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Abstract Details

Design and Baseline characteristic of Phase II clinical trial of allogeneic bone marrow-derived Mesenchymal Stem Cells as a disease-modifying therapy for idiopathic Parkinson’s disease
Movement Disorders
P1 - Poster Session 1 (8:00 AM-9:00 AM)
Neuroinflammation plays a vital role in the pathogenesis of PD, thus supporting the rationale for using an immunomodulatory therapy such as MSCs for restoring homeostasis to the neuronal-glial microenvironment. 

To present the design, baseline data and initial safety of subjects enrolled in an ongoing Phase II randomized, double-blind, placebo-controlled trial of mesenchymal stem cells (MSCs) as a disease-modifying therapy for idiopathic Parkinson’s disease (PD).

A total of 45 subjects were enrolled and randomized to 1 of the three treatment arms. 14 patients were randomized to arm 0, 15 were assigned to arm 1, and 16 were allocated to arm 2. The study design includes 3 treatment arms: a) 2 infusions of 10 X 10 6 MSC/kg and 1 placebo; b) 3 infusions of 10 X 106 MSC/kg; and c) 3 infusions of placebo. All subjects have received 3 infusions at 4-month intervals and have entered a 1-year follow-up. The last subject is projected to complete the study in August 2023.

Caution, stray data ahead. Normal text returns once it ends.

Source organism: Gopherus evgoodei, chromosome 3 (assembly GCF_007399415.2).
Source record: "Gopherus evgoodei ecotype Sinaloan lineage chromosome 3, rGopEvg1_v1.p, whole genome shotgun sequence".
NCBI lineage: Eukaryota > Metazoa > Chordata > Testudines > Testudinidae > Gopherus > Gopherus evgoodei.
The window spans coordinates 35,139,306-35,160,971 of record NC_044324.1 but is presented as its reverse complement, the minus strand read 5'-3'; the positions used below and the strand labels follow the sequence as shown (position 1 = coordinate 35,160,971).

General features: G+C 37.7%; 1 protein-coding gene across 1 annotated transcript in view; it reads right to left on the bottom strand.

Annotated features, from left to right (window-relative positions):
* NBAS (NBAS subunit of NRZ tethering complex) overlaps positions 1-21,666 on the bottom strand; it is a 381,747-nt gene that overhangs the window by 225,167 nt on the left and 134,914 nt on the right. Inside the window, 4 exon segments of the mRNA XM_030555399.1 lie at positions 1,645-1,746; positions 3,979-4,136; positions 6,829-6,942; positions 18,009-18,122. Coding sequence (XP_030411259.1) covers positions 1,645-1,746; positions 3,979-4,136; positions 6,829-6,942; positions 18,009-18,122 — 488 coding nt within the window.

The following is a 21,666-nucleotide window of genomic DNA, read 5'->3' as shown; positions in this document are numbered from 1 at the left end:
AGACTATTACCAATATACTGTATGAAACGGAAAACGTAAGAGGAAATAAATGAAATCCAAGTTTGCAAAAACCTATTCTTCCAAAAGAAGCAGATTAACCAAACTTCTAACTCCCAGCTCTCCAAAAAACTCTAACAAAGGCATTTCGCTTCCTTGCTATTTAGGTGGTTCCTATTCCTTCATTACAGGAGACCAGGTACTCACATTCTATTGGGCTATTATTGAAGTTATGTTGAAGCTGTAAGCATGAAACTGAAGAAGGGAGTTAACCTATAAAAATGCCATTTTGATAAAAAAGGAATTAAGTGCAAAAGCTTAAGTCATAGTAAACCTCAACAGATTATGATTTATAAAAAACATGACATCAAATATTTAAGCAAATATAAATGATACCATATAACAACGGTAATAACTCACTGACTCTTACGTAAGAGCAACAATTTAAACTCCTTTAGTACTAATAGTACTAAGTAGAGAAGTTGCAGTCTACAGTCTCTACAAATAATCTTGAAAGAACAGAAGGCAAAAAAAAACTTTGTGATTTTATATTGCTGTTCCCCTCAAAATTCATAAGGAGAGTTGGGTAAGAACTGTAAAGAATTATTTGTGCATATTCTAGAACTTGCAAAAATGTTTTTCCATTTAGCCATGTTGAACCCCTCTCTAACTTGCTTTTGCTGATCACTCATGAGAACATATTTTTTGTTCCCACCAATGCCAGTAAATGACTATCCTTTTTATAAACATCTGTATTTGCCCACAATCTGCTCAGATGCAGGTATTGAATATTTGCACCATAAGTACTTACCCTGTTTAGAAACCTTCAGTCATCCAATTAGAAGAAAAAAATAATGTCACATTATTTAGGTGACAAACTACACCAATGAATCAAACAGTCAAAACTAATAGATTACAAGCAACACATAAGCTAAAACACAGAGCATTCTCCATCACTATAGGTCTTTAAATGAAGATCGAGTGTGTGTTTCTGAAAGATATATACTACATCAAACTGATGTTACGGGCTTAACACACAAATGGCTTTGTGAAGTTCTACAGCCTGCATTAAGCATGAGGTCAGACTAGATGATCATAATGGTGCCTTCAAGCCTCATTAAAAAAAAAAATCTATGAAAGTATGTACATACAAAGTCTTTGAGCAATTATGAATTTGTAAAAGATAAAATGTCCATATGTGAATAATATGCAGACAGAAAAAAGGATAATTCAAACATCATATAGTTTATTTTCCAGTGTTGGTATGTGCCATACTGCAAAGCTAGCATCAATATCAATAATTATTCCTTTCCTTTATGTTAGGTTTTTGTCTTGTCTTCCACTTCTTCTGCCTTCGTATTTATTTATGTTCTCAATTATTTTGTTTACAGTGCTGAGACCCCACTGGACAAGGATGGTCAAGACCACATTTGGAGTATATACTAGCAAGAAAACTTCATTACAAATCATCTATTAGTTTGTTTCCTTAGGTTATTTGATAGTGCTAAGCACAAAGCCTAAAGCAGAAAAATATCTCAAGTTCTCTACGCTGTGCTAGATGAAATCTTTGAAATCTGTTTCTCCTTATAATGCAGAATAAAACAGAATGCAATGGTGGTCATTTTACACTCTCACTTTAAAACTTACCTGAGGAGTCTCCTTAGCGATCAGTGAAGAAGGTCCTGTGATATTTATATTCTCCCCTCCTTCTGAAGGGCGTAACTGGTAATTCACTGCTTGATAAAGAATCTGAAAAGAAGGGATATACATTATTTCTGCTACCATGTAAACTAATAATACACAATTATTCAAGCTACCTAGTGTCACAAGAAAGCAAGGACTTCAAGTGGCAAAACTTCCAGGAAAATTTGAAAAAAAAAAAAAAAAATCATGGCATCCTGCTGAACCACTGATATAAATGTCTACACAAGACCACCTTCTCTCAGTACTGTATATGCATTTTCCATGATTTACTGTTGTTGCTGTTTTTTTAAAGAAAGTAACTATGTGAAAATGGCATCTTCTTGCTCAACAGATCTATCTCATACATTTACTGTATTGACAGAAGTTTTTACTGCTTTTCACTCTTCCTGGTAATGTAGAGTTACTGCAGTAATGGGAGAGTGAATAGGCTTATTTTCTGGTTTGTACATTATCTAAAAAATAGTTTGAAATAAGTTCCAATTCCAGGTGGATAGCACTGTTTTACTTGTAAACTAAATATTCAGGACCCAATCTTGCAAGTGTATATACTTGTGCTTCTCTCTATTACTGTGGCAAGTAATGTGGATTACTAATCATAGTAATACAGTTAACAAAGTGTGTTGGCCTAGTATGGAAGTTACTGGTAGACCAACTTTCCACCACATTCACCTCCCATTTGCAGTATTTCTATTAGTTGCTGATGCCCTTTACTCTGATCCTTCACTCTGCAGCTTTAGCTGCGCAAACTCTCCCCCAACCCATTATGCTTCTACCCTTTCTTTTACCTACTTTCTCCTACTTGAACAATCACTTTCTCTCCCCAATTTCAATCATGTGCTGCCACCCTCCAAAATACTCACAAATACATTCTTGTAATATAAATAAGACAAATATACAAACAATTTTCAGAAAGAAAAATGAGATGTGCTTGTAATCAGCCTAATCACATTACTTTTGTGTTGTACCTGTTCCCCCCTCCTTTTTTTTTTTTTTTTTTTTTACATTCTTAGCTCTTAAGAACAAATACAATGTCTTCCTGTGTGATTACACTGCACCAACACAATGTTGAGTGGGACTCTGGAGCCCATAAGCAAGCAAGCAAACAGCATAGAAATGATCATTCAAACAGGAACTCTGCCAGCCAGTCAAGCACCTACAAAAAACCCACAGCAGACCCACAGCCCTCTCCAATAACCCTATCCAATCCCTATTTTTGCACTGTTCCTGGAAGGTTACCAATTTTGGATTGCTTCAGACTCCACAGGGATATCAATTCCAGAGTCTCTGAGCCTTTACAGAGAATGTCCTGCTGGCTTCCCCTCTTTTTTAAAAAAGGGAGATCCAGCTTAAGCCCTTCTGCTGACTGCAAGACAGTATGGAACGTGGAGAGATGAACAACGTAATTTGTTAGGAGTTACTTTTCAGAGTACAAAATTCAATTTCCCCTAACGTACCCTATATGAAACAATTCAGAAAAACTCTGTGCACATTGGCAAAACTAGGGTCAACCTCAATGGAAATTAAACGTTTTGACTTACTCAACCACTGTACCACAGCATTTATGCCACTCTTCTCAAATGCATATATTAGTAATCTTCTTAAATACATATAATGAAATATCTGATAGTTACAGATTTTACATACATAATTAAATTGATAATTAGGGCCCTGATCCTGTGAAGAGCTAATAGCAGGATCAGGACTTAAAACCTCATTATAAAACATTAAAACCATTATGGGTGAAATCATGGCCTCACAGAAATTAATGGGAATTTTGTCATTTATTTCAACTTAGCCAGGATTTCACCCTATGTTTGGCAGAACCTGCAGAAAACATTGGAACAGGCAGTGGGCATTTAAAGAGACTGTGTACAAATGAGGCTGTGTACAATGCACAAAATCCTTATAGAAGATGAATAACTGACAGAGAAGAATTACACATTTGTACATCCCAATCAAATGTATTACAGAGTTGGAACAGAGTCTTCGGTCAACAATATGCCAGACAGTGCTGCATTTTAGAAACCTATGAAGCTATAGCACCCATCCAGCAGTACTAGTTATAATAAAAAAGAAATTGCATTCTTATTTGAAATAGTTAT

All treatment-related adverse events have been mild/moderate and temporary. There were no significant changes in CBC and CMP one month after the last infusion. Only one patient had a positive transient immunogenic reaction that could be related to the treatment. All Baseline characteristics appeared similar across groups.  Subjects had a mean age of 66, an average modified H&Y of 2, a disease duration between 2 and 9 years, and mean total MDS-UPDRS total score of 64.9, and a mean MDS-UPDRS-III of 36.3. All patients used dopaminergic medications before baseline evaluation.

This study is the first FDA-approved mesenchymal stem cell study for PD. Preliminary findings showed that repeated doses of intravenous infusion of allogeneic bone marrow-derived MSCs are safe and well-tolerated in PD. Efficacy and preliminary mechanism of action data will be reported in December 2023.

Mya C. Schiess, MD (Univ of Texas-Houston Med School)
Dr. Schiess has nothing to disclose.
Timothy Michael Ellmore, PhD (The City College of New York) The institution of Prof. Ellmore has received research support from NIMH.
Mohammad Shahnawaz, PhD (University of Texas Health Science Center At Houston) The institution of Dr. Shahnawaz has received research support from American Parkinson Disease Association. The institution of Dr. Shahnawaz has received research support from NIH. The institution of Dr. Shahnawaz has received research support from Texas Alzheimer's Research & Care Consortium . Dr. Shahnawaz has received intellectual property interests from a discovery or technology relating to health care.
Marie-Francoise Doursout Marie-Francoise Doursout has nothing to disclose.
Christopher Adams, MD (The University of Washington) Dr. Adams has stock in Medtronic.
Emily Tharp, MD Dr. Tharp has nothing to disclose.
Jessika Suescun, MD (University of Texas) Dr. Suescun has nothing to disclose.